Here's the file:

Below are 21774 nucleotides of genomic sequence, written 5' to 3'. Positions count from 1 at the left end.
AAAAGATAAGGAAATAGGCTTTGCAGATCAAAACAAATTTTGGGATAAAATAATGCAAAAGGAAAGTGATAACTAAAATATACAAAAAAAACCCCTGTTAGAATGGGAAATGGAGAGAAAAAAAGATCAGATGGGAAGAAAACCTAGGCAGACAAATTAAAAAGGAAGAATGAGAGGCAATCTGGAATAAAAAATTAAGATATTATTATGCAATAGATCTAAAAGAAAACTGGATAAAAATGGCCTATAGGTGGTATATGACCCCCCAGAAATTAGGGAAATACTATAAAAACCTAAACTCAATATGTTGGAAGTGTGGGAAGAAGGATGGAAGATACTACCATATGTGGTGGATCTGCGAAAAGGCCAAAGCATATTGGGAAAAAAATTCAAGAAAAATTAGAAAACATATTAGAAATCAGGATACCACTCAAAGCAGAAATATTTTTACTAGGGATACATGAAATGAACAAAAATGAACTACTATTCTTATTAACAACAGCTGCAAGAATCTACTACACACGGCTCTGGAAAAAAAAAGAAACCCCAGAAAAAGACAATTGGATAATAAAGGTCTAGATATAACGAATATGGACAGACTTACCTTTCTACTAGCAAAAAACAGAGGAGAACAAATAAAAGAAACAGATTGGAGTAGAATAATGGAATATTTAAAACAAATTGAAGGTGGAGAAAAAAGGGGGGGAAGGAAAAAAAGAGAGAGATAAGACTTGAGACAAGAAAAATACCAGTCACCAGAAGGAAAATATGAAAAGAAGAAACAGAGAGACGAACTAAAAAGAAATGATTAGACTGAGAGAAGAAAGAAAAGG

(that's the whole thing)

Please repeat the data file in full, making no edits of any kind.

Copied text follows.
Below are 21774 nucleotides of genomic sequence, written 5' to 3'. Positions count from 1 at the left end.
AAAAGATAAGGAAATAGGCTTTGCAGATCAAAACAAATTTTGGGATAAAATAATGCAAAAGGAAAGTGATAACTAAAATATACAAAAAAAACCCCTGTTAGAATGGGAAATGGAGAGAAAAAAAGATCAGATGGGAAGAAAACCTAGGCAGACAAATTAAAAAGGAAGAATGAGAGGCAATCTGGAATAAAAAATTAAGATATTATTATGCAATAGATCTAAAAGAAAACTGGATAAAAATGGCCTATAGGTGGTATATGACCCCCCAGAAATTAGGGAAATACTATAAAAACCTAAACTCAATATGTTGGAAGTGTGGGAAGAAGGATGGAAGATACTACCATATGTGGTGGATCTGCGAAAAGGCCAAAGCATATTGGGAAAAAAATTCAAGAAAAATTAGAAAACATATTAGAAATCAGGATACCACTCAAAGCAGAAATATTTTTACTAGGGATACATGAAATGAACAAAAATGAACTACTATTCTTATTAACAACAGCTGCAAGAATCTACTACACACGGCTCTGGAAAAAAAAAGAAACCCCAGAAAAAGACAATTGGATAATAAAGGTCTAGATATAACGAATATGGACAGACTTACCTTTCTACTAGCAAAAAACAGAGGAGAACAAATAAAAGAAACAGATTGGAGTAGAATAATGGAATATTTAAAACAAATTGAAGGTGGAGAAAAAAGGGGGGGAAGGAAAAAAAGAGAGAGATAAGACTTGAGACAAGAAAAATACCAGTCACCAGAAGGAAAATATGAAAAGAAGAAACAGAGAGACGAACTAAAAAGAAATGATTAGACTGAGAGAAGAAAGAAAAGG